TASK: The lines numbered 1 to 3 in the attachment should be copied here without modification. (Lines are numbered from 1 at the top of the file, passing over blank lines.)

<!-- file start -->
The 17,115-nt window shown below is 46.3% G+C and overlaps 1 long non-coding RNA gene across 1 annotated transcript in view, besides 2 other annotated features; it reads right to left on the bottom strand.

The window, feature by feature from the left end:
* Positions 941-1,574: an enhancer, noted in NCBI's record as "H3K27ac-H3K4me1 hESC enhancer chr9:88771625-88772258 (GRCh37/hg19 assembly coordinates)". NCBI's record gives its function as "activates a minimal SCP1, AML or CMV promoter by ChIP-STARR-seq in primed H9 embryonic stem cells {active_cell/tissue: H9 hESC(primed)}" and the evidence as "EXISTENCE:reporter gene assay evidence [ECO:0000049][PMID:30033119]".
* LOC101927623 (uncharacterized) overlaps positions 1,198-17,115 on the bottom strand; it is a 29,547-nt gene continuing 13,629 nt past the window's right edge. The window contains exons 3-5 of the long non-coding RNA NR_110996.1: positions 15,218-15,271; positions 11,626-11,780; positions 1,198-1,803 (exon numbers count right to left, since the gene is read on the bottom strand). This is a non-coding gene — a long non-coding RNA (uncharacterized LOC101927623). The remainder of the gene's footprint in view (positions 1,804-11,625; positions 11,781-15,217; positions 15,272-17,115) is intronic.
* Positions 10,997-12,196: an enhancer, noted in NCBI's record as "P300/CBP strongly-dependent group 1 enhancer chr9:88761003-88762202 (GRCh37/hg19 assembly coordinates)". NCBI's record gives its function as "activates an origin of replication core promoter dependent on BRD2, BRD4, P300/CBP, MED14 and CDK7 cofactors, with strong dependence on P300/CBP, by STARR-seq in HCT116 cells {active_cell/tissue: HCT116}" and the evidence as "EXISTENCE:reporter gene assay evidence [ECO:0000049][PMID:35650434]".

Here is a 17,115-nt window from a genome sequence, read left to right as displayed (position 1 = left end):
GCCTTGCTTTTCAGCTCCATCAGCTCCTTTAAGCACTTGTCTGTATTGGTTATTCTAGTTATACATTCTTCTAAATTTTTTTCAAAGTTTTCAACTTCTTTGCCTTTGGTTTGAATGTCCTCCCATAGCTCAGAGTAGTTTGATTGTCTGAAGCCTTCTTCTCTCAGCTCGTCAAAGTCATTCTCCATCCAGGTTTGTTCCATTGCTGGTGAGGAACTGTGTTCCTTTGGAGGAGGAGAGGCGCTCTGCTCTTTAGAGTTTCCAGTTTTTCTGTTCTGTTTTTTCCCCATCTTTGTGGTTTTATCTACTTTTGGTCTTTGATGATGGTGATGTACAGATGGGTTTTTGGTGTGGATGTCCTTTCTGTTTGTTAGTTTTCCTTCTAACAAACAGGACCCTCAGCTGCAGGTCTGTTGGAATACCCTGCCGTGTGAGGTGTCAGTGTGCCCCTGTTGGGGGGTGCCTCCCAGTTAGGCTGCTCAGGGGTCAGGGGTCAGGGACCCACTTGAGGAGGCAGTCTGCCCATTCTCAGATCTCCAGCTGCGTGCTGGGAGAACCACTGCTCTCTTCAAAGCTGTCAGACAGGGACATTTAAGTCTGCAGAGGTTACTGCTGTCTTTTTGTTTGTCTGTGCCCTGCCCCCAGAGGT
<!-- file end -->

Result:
The 17,115-nt window shown below is 46.3% G+C and overlaps 1 long non-coding RNA gene across 1 annotated transcript in view, besides 2 other annotated features; it reads right to left on the bottom strand.

The window, feature by feature from the left end:
* Positions 941-1,574: an enhancer, noted in NCBI's record as "H3K27ac-H3K4me1 hESC enhancer chr9:88771625-88772258 (GRCh37/hg19 assembly coordinates)". NCBI's record gives its function as "activates a minimal SCP1, AML or CMV promoter by ChIP-STARR-seq in primed H9 embryonic stem cells {active_cell/tissue: H9 hESC(primed)}" and the evidence as "EXISTENCE:reporter gene assay evidence [ECO:0000049][PMID:30033119]".